U.S. Environmental Protection Agency — The Great Lakes Environmental Database (GLENDA) houses environmental data on a wide variety of constituents in water, biota, sediment, and air in the Great Lakes area.

  13. Great Lakes Initiative (GLI) Clearinghouse

    Science.gov (United States)

    The Great Lakes Initiative Toxicity Clearinghouse is a central location for information on criteria, toxicity data, exposure parameters and other supporting documents used in developing water quality standards in the Great Lakes watershed.

  14. Freshwater lake seabird surveys 2012

    Data.gov (United States)

    US Fish and Wildlife Service, Department of the Interior — The Alaska Peninsula/Becharof NWR complex hosts Becharof Lake, the largest lake within a National Wildlife Refuge system. In addition to this distinction, Becharof...

  15. Lake Erie Fish Community Data

    Data.gov (United States)

    U.S. Geological Survey, Department of the Interior — Lake Erie Biological Station (LEBS), located in Sandusky, Ohio, is a field station of the USGS Great Lakes Science Center (GLSC). LEBS is the primary federal agency...

  16. Functional microbiology of soda lakes

    NARCIS (Netherlands)

    Sorokin, D.Y.; Banciu, H.L.; Muyzer, G.

    2015-01-01

    Soda lakes represent unique permanently haloalkaline system. Despite the harsh conditions, they are inhabited by abundant, mostly prokaryotic, microbial communities. This review summarizes results of studies of main functional groups of the soda lake prokaryotes responsible for carbon, nitrogen and

  17. Microplastic pollution in lakes and lake shoreline sediments - A case study on Lake Bolsena and Lake Chiusi (central Italy).

    Science.gov (United States)

    Fischer, Elke Kerstin; Paglialonga, Lisa; Czech, Elisa; Tamminga, Matthias

    2016-06-01

    Rivers and effluents have been identified as major pathways for microplastics of terrestrial sources. Moreover, lakes of different dimensions and even in remote locations contain microplastics in striking abundances. This study investigates concentrations of microplastic particles at two lakes in central Italy (Lake Bolsena, Lake Chiusi). A total number of six Manta Trawls have been carried out, two of them one day after heavy winds occurred on Lake Bolsena showing effects on particle distribution of fragments and fibers of varying size categories. Additionally, 36 sediment samples from lakeshores were analyzed for microplastic content. In the surface waters 2.68 to 3.36 particles/m(3) (Lake Chiusi) and 0.82 to 4.42 particles/m(3) (Lake Bolsena) were detected, respectively. Main differences between the lakes are attributed to lake characteristics such as surface and catchment area, depth and the presence of local wind patterns and tide range at Lake Bolsena. An event of heavy winds and moderate rainfall prior to one sampling led to an increase of concentrations at Lake Bolsena which is most probable related to lateral land-based and sewage effluent inputs. The abundances of microplastic particles in sediments vary from mean values of 112 (Lake Bolsena) to 234 particles/kg dry weight (Lake Chiusi). Lake Chiusi results reveal elevated fiber concentrations compared to those of Lake Bolsena what might be a result of higher organic content and a shift in grain size distribution towards the silt and clay fraction at the shallow and highly eutrophic Lake Chiusi. The distribution of particles along different beach levels revealed no significant differences. Copyright © 2016 Elsevier Ltd. All rights reserved.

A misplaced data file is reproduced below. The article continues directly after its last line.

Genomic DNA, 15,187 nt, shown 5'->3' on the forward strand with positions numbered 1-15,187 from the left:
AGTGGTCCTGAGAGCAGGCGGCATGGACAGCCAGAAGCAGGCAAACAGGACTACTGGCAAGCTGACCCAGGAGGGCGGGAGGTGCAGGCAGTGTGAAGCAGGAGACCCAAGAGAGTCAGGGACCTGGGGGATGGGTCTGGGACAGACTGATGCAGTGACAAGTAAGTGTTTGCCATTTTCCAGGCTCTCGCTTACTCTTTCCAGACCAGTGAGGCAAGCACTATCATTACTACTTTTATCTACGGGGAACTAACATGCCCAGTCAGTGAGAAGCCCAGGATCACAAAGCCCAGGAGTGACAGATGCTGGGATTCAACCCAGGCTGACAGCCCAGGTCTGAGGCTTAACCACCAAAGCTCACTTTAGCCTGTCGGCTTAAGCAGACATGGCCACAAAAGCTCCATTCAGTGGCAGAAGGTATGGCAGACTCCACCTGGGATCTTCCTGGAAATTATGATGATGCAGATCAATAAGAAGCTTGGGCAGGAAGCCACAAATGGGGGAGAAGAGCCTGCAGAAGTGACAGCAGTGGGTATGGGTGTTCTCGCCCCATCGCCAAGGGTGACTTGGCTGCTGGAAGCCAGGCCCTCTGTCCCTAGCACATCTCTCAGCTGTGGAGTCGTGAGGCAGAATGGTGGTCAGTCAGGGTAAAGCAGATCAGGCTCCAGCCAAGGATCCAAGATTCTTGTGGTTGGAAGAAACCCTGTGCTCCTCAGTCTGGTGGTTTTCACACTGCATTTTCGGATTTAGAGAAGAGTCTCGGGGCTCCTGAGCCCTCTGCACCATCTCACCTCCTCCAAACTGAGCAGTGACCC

18. Michigan: The Great Lakes State

    Science.gov (United States)

    McKay, Sandra Lee; La Luzerne-Oi, Sally

    2009-01-01

    Although Michigan is often called the "Wolverine State," its more common nickname is the "Great Lakes State." This name comes from the fact that Michigan is the only state in the United States that borders four of the five Great Lakes. Also referred to as the "Water Wonderland," Michigan has 11,000 additional lakes,…

  19. Lake Morphometry for NHD Lakes in Great Lakes Region 4 HUC

    Data.gov (United States)

    U.S. Environmental Protection Agency — Lake morphometry metrics are known to influence productivity in lakes and are important for building various types of ecological and environmental models of lentic...

  20. Luoghi dove la gente abita

    Directory of Open Access Journals (Sweden)

    Boragina, Federica

    2015-10-01

    Full Text Available A partire dagli anni Settanta le mostre non restano nei confini istituzionali ma, dopo essere scese in strada, entrano nelle case private, facendo così cadere la distinzione fra luogo deputato all'arte e no, fra pubblico e privato. Ciò comporta un cambiamento nella percezione dell'opera e dei legami sociali che la fruizione artistica induce. Questo articolo si propone di documentare e leggere criticamente il fenomeno delle mostre negli spazi domestici dagli anni Novanta a oggi, con particolare attenzione alle iniziative private senza fini di lucro esistenti in Italia.

  1. Lakes on Mars

    CERN Document Server

    Cabrol, Nathalie A

    2014-01-01

    On Earth, lakes provide favorable environments for the development of life and its preservation as fossils. They are extremely sensitive to climate fluctuations and to conditions within their watersheds. As such, lakes are unique markers of the impact of environmental changes. Past and current missions have now demonstrated that water once flowed at the surface of Mars early in its history. Evidence of ancient ponding has been uncovered at scales ranging from a few kilometers to possibly that of the Arctic ocean. Whether life existed on Mars is still unknown; upcoming missions may find critic